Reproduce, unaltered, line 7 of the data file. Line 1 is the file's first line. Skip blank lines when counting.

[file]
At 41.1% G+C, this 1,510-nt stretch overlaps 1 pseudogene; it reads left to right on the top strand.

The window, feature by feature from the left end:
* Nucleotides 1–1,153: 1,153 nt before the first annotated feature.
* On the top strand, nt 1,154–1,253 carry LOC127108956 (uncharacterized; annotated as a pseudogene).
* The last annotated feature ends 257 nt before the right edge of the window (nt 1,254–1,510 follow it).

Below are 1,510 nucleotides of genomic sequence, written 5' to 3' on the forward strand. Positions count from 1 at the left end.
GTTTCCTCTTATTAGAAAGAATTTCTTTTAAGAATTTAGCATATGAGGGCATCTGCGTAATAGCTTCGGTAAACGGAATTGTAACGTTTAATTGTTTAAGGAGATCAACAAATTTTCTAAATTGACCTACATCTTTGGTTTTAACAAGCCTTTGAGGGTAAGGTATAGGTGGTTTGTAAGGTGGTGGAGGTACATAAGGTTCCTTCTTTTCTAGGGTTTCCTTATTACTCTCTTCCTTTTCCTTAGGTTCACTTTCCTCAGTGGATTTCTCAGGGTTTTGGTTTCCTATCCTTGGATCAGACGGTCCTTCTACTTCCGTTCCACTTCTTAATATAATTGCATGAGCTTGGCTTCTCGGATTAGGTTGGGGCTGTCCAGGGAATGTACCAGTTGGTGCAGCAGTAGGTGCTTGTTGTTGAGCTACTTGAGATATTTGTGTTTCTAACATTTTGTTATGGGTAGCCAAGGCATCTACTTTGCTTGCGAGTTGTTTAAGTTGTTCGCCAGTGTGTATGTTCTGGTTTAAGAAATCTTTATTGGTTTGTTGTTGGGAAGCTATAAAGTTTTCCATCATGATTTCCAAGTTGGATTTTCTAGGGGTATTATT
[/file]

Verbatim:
GTTTCCTCTTATTAGAAAGAATTTCTTTTAAGAATTTAGCATATGAGGGCATCTGCGTAATAGCTTCGGTAAACGGAATTGTAACGTTTAATTGTTTAAGGAGATCAACAAATTTTCTAAATTGACCTACATCTTTGGTTTTAACAAGCCTTTGAGGGTAAGGTATAGGTGGTTTGTAAGGTGGTGGAGGTACATAAGGTTCCTTCTTTTCTAGGGTTTCCTTATTACTCTCTTCCTTTTCCTTAGGTTCACTTTCCTCAGTGGATTTCTCAGGGTTTTGGTTTCCTATCCTTGGATCAGACGGTCCTTCTACTTCCGTTCCACTTCTTAATATAATTGCATGAGCTTGGCTTCTCGGATTAGGTTGGGGCTGTCCAGGGAATGTACCAGTTGGTGCAGCAGTAGGTGCTTGTTGTTGAGCTACTTGAGATATTTGTGTTTCTAACATTTTGTTATGGGTAGCCAAGGCATCTACTTTGCTTGCGAGTTGTTTAAGTTGTTCGCCAGTGTGTATGTTCTGGTTTAAGAAATCTTTATTGGTTTGTTGTTGGGAAGCTATAAAGTTTTCCATCATGATTTCCAAGTTGGATTTTCTAGGGGTATTATT